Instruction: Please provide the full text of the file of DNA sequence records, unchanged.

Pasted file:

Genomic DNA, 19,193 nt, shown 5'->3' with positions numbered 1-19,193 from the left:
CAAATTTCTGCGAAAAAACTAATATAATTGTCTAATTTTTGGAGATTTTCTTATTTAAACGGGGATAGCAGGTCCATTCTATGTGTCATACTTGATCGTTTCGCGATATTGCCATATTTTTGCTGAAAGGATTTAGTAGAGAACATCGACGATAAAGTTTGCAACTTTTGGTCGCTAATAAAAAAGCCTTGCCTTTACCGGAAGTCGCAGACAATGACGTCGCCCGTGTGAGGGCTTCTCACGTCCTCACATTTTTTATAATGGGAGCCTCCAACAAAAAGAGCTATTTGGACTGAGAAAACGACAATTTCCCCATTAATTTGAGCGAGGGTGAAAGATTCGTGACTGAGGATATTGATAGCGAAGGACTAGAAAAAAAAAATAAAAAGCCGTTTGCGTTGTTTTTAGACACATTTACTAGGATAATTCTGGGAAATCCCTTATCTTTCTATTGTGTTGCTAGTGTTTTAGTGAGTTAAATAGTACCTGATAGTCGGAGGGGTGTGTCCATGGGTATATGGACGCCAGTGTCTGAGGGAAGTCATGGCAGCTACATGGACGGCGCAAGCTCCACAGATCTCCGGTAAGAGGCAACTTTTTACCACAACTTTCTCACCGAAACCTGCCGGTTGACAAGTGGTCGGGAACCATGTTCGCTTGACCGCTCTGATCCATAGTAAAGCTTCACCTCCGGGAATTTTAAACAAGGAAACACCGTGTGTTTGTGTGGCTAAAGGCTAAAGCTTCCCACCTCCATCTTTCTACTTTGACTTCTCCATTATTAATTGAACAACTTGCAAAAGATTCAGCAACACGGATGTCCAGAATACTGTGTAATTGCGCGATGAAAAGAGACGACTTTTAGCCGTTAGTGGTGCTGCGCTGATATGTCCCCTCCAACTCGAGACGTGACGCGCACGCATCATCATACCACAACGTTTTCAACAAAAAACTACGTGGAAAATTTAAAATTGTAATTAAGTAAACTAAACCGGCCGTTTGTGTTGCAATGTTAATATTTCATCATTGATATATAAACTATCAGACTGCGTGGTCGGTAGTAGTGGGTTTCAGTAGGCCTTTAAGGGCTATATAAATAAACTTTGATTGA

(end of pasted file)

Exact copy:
Genomic DNA, 19,193 nt, shown 5'->3' with positions numbered 1-19,193 from the left:
CAAATTTCTGCGAAAAAACTAATATAATTGTCTAATTTTTGGAGATTTTCTTATTTAAACGGGGATAGCAGGTCCATTCTATGTGTCATACTTGATCGTTTCGCGATATTGCCATATTTTTGCTGAAAGGATTTAGTAGAGAACATCGACGATAAAGTTTGCAACTTTTGGTCGCTAATAAAAAAGCCTTGCCTTTACCGGAAGTCGCAGACAATGACGTCGCCCGTGTGAGGGCTTCTCACGTCCTCACATTTTTTATAATGGGAGCCTCCAACAAAAAGAGCTATTTGGACTGAGAAAACGACAATTTCCCCATTAATTTGAGCGAGGGTGAAAGATTCGTGACTGAGGATATTGATAGCGAAGGACTAGAAAAAAAAAATAAAAAGCCGTTTGCGTTGTTTTTAGACACATTTACTAGGATAATTCTGGGAAATCCCTTATCTTTCTATTGTGTTGCTAGTGTTTTAGTGAGTTAAATAGTACCTGATAGTCGGAGGGGTGTGTCCATGGGTATATGGACGCCAGTGTCTGAGGGAAGTCATGGCAGCTACATGGACGGCGCAAGCTCCACAGATCTCCGGTAAGAGGCAACTTTTTACCACAACTTTCTCACCGAAACCTGCCGGTTGACAAGTGGTCGGGAACCATGTTCGCTTGACCGCTCTGATCCATAGTAAAGCTTCACCTCCGGGAATTTTAAACAAGGAAACACCGTGTGTTTGTGTGGCTAAAGGCTAAAGCTTCCCACCTCCATCTTTCTACTTTGACTTCTCCATTATTAATTGAACAACTTGCAAAAGATTCAGCAACACGGATGTCCAGAATACTGTGTAATTGCGCGATGAAAAGAGACGACTTTTAGCCGTTAGTGGTGCTGCGCTGATATGTCCCCTCCAACTCGAGACGTGACGCGCACGCATCATCATACCACAACGTTTTCAACAAAAAACTACGTGGAAAATTTAAAATTGTAATTAAGTAAACTAAACCGGCCGTTTGTGTTGCAATGTTAATATTTCATCATTGATATATAAACTATCAGACTGCGTGGTCGGTAGTAGTGGGTTTCAGTAGGCCTTTAAGGGCTATATAAATAAACTTTGATTGA